Back in 2013 Prime Minister Robert Fico said that Slovakia was not built for minorities. Now his third government's programme statement considers the support of such people as a natural mission, but with few specific measures proposed, civil society groups are sceptical.
“The government is again using terminology such as: support, pass or increase,” Laco Oravec of the Milan Šimečka Foundation (NMŠ) told the Slovak Spectator, “the words which cannot be measured and it is hard to evaluate them after couple of years.”
Centre for Cultural and Ethnicity Studies (CVEK) pointed out that whole agenda of human rights is split among several offices which could even block the competences of one another.
Further, the government completely ignores LGBTI community despite the fact that Slovak acceptance of this community is among the lowest in EU, according to Otherness Initiative, an organisation supporting LGBTI rights.
The same day as government’s programme statement was published, the government appointed new proxy for ethnic minorities Laszlo Bukovszký, a Most-Hid nominee. A week earlier the government appointed another party’s nominee Ábel Ravasz to the post of proxy for Roma communities.
According to the programme statement, Ravasz will deal with Roma agenda together with economist Anton Marcinčin, the government’s proxy for support to the least developed districts. The problem is that the latter could attempt to take some programs funded by EU from Ravasz, according to Jarmila Lajčáková of CVEK.
“Some tensions could occur between the two,” Lajčáková told The Slovak Spectator.
However, a better solution would be to re-establish the post of deputy prime minister for human rights and minorities, with extended powers, according to Kálmán Petőcz who is the head of the Helsinki Committee for Human Rights in Slovakia.
He pointed out that government's Council for Human Rights is currently under the Justice Ministry, Bukovszký is under the government’s office while Ravasz’s office is connected with Interior Ministry.
“It seems to me chaotic and unreasonable,” Petőcz told The Slovak Spectator.
When it comes to Roma, the government focused particularly on social and education area. It also stated that it wants to continue successful programmes such as Healthy Communities program or program of self-made houses running in Roma settlements.
To deal with poverty the government wants to fight usury by introducing a personal bankruptcy institute. It also wants to give support those projects which will bring work to marginalised communities with high unemployment rate.
On the other hand, the government wants enact stricter conditions to qualify for state welfare even further. Since 2014, basic material-need welfare benefits varied from €61.60 to €216.10 per month depending on number and age of household members. Changes have already seen it decrease by €61.60 per month for every adult household member able to work who declines to participate in minor works or community service projects organised by the municipality or alternatively volunteer for at least 32 hours per month.
“The government intends to make already strict legislation to be even more strict,” Oravec said. “There is intention to punish people who are not behaving as they would like even more.”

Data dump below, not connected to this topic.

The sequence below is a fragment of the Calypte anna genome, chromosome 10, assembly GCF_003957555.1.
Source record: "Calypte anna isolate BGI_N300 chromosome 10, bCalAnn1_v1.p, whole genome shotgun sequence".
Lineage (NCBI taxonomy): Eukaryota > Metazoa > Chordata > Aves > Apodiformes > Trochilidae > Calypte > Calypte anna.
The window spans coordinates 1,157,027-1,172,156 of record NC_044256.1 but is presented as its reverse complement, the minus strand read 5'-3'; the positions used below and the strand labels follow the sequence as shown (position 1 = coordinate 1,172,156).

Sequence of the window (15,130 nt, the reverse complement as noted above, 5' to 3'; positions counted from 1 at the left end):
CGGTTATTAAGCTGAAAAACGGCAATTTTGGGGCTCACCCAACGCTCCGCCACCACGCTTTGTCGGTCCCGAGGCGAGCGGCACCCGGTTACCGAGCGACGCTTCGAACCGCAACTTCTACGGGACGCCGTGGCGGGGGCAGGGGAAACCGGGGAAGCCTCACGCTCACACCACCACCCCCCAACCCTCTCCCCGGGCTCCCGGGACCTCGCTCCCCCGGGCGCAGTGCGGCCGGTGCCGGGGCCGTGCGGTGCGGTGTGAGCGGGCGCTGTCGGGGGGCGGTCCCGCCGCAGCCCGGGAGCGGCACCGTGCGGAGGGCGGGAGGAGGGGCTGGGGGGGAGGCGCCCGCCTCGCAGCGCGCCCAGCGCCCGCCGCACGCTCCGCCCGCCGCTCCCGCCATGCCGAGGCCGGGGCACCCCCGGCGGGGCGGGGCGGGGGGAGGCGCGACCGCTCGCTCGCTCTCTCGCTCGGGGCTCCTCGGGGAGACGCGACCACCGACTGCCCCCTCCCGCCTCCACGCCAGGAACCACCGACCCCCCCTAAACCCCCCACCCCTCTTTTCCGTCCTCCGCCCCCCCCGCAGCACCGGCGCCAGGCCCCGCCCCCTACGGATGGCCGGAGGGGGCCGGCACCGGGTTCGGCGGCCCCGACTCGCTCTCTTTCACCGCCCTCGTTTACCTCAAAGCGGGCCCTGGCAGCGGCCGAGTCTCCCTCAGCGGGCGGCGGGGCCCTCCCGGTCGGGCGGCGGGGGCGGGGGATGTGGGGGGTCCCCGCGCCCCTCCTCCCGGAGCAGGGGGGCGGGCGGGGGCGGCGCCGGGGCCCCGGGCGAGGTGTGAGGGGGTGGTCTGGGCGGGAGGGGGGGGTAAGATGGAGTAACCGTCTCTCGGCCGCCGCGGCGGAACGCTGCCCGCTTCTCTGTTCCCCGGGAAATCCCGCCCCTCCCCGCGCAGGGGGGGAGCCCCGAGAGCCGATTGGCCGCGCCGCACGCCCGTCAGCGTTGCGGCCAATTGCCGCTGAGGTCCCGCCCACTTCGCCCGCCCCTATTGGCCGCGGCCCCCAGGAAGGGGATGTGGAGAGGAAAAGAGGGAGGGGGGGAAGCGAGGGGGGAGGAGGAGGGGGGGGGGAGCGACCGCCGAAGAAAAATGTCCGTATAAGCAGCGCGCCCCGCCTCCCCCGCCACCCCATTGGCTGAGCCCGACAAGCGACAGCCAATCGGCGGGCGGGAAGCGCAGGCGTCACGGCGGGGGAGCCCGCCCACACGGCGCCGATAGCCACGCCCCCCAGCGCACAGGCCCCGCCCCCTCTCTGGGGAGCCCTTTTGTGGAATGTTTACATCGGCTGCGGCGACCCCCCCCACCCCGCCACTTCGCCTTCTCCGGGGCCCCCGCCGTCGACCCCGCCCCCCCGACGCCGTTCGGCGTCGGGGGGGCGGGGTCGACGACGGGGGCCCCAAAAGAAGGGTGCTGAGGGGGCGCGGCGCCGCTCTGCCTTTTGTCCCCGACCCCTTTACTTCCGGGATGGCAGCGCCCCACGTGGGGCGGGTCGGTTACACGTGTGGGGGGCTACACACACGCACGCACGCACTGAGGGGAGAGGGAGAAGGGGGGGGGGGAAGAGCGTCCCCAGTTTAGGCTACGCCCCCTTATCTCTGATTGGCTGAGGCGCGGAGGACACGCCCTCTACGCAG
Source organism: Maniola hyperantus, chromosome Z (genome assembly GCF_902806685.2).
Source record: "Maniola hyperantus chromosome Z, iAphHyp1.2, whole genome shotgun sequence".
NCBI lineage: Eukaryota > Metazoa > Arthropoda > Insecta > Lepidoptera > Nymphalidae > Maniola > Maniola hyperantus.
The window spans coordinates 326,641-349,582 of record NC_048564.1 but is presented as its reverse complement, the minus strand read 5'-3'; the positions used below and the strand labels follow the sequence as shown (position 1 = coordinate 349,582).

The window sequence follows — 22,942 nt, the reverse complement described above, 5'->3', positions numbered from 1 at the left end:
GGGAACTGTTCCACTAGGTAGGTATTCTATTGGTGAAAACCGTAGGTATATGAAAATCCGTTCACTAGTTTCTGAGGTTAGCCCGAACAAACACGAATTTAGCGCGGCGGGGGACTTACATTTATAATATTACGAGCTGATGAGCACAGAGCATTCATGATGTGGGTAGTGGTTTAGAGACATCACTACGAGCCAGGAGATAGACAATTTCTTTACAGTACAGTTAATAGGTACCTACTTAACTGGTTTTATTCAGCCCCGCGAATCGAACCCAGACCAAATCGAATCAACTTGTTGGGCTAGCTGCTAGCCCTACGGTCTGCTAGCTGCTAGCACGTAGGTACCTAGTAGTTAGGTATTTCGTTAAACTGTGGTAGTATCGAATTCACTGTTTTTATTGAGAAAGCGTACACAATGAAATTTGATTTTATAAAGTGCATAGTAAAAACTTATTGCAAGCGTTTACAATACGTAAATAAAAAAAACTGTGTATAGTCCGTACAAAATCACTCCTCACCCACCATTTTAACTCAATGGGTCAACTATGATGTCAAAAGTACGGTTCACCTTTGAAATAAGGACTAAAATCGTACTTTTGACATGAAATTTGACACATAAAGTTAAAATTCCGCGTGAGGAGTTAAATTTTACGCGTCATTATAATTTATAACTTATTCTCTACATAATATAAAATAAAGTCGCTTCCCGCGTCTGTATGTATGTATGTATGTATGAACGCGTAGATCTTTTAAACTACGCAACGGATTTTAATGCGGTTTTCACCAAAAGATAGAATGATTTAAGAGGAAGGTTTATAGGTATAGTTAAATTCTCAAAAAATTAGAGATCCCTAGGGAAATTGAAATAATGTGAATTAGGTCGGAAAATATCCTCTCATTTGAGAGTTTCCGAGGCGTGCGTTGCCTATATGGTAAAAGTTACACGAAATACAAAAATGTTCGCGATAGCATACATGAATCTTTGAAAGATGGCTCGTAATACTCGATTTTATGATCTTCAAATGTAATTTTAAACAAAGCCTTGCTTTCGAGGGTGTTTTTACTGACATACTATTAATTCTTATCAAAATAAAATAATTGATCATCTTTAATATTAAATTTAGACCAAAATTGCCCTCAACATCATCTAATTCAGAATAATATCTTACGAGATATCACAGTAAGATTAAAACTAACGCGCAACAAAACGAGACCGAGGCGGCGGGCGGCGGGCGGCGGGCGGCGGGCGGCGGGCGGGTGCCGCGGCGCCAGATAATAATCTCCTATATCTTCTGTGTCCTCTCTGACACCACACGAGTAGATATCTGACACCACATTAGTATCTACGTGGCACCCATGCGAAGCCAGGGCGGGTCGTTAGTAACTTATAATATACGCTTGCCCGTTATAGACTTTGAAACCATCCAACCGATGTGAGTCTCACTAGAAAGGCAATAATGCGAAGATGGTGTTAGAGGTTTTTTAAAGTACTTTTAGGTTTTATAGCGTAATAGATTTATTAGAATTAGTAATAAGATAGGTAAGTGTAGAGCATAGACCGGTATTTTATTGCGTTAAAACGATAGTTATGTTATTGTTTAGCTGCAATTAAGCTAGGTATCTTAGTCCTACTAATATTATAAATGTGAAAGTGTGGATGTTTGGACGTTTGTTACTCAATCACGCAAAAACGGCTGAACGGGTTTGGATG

In the education sector, the government wants to improve the pre-school education of Roma from marginalised communities. It also plans to increase the number of teachers’ assistants who help them to deal with pupils from segregated communities. Responding to the continued practice of placing inappropriate high number of Roma children in special schools, the government wants to improve testing of childrens’ mental condition.
Some of presented measures are positive but the government’s document is not addressing the main problems and does not have ambition to reform education system in Slovakia, according to Lajčáková. For example, it is not dealing with segregation of Roma from their childhood which makes them unemployed adults few years later.
“When you see how smart children who could study at good schools are ill prepared because they had poor education at segregated schools it is a big tragedy,” Lajčáková said.
The government also wants to create a fund for financing culture of minorities and improving the observing of legislation on language use of minorities. Additionally, the teaching methodology of Slovak language at minorities’ schools should change so children who do not have Slovak as their mother tongue can learn it better. The last measure is to cancel the threshold of the minimum number of students which a school must have for its existence in regions with mixed nationalities.
Some of those points are clearly Most-Híd pre-election promises targeted at the Hungarian minority in Slovakia, according to Lajčáková.
Some minorities excluded
When it comes to refugees the government addressed them only as foreign policy issue willing to support constructive ideas at EU level. It however says nothing about domestic policies towards their integration or integration of other foreigners.
Moreover, the manifesto lacks measures to improve lives of the disabled except for a single mention of improvements concerning public transportation stations.
“This is ignorance,” Natália Blahová, opposition Freedom and Solidarity (SaS) MP focusing on social issues told The Slovak Spectator. “People with disabilities have serious life problems.”
The document also sparked angry reaction from the LGBTI community which is not mentioned in the document. The Otherness Initiative pointed out that state has still not introduced any official recognition of same-sex partnerships and is not dealing with practical problems.
“Their [LGBTI people ] ignorance is beyond all understanding especially because it can be solved by one single law contrary to other economic and social problems,” Martin Macko of the initiative wrote in a press release.